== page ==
He was only 20 when he reached his lowest point and his weight had plummeted to just under eight stone.
Concerned family members and friends did urge him to get help, but no one realised the full extent of his illness as he managed to hide his skeletal frame under baggy clothes.
He recalls: "I refused to go to the doctor. I did hide it very well and I stopped going out and lost friends. I became a bit of a recluse and hid myself away.
"My whole life was dictated by it. Many days I didn't eat at all - I would have skipped breakfast then, because I made it to lunch without eating, I would have skipped lunch, too, and the same at dinner. Sometimes I didn't have the energy to get out of bed, or get into the shower.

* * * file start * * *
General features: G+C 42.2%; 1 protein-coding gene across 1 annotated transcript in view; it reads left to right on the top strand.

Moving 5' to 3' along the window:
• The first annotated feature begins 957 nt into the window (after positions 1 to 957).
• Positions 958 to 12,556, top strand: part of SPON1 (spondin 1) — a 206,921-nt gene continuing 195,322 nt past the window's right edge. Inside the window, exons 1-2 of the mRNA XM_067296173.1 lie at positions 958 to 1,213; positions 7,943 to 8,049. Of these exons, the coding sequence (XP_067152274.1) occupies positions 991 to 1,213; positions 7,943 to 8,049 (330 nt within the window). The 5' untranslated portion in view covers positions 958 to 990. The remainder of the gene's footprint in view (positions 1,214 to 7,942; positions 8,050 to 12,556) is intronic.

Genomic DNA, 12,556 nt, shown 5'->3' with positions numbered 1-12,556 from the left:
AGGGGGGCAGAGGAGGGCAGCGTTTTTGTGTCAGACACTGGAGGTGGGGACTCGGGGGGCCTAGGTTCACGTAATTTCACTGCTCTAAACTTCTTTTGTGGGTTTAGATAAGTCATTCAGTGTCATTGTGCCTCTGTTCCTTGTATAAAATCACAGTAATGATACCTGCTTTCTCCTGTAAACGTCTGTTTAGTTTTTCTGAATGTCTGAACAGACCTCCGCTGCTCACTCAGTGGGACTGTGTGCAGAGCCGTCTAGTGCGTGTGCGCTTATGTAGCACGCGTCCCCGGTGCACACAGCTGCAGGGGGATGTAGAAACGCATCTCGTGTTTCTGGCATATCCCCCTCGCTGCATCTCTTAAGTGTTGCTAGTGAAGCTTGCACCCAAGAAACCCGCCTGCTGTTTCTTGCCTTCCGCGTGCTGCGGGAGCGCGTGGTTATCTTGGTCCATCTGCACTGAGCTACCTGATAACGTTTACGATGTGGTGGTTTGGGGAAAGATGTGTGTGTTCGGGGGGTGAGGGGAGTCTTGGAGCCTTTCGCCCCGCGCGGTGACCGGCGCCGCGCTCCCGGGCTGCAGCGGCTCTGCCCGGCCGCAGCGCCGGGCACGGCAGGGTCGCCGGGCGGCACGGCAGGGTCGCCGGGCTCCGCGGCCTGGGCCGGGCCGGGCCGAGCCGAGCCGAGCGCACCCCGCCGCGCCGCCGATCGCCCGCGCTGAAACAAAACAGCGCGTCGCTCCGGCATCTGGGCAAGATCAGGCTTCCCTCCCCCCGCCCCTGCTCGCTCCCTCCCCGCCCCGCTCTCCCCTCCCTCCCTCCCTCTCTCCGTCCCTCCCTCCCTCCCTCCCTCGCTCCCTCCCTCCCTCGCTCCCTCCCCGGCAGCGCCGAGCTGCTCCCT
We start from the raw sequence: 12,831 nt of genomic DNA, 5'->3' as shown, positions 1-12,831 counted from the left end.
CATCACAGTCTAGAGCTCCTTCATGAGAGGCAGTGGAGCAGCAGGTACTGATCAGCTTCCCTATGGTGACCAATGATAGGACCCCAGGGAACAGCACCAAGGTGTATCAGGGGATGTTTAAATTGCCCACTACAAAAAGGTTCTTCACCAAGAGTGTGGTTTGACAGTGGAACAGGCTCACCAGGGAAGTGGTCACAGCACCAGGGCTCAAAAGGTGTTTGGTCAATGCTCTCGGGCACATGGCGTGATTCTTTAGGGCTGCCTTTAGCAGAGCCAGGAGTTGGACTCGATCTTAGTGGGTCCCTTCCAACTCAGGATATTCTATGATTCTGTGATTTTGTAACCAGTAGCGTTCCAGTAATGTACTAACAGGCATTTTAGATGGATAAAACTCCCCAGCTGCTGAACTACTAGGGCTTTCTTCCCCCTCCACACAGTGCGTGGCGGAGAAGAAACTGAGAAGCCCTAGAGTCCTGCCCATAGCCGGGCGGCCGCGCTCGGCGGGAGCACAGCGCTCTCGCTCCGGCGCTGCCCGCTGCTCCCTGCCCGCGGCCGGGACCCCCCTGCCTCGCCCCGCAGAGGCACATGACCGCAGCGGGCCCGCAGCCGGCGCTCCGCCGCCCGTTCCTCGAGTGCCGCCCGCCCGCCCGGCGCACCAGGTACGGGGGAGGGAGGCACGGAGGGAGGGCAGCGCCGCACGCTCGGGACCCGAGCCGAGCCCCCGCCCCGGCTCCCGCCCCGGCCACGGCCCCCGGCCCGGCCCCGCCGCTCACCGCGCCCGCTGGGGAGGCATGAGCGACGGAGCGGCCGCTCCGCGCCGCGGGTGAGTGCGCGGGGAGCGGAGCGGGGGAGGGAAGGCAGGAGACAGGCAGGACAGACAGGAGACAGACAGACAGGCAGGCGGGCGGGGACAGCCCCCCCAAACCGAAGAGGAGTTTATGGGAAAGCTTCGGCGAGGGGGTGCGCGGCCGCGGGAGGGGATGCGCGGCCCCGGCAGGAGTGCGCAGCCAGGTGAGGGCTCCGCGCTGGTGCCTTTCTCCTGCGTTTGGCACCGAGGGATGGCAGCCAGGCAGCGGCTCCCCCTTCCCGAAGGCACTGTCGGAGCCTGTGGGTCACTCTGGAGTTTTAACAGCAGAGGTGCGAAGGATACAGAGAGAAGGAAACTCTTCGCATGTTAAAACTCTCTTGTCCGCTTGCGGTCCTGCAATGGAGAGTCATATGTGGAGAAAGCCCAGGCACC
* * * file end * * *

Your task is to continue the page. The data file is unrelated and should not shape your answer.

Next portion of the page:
"You don't think about the health side of it. All you see are the fats, calories, proteins and carbs. You become obsessed with counting calories and reading food labels. I had numbers constantly going through my head.
"If I had decided to allow myself 1,200 calories on a given day, I would not have gone even one calorie over that.
"If my only option was to eat a meal in which I wasn't sure of the calories, then I would have gone without.
"You don't think about the damage you are doing to yourself and, even now, I have side effects which I am still dealing with.
"I would exercise for hours every day and, if I wasn't at the gym, I would have been walking and always chose the longest route to get somewhere. You never let yourself sit down."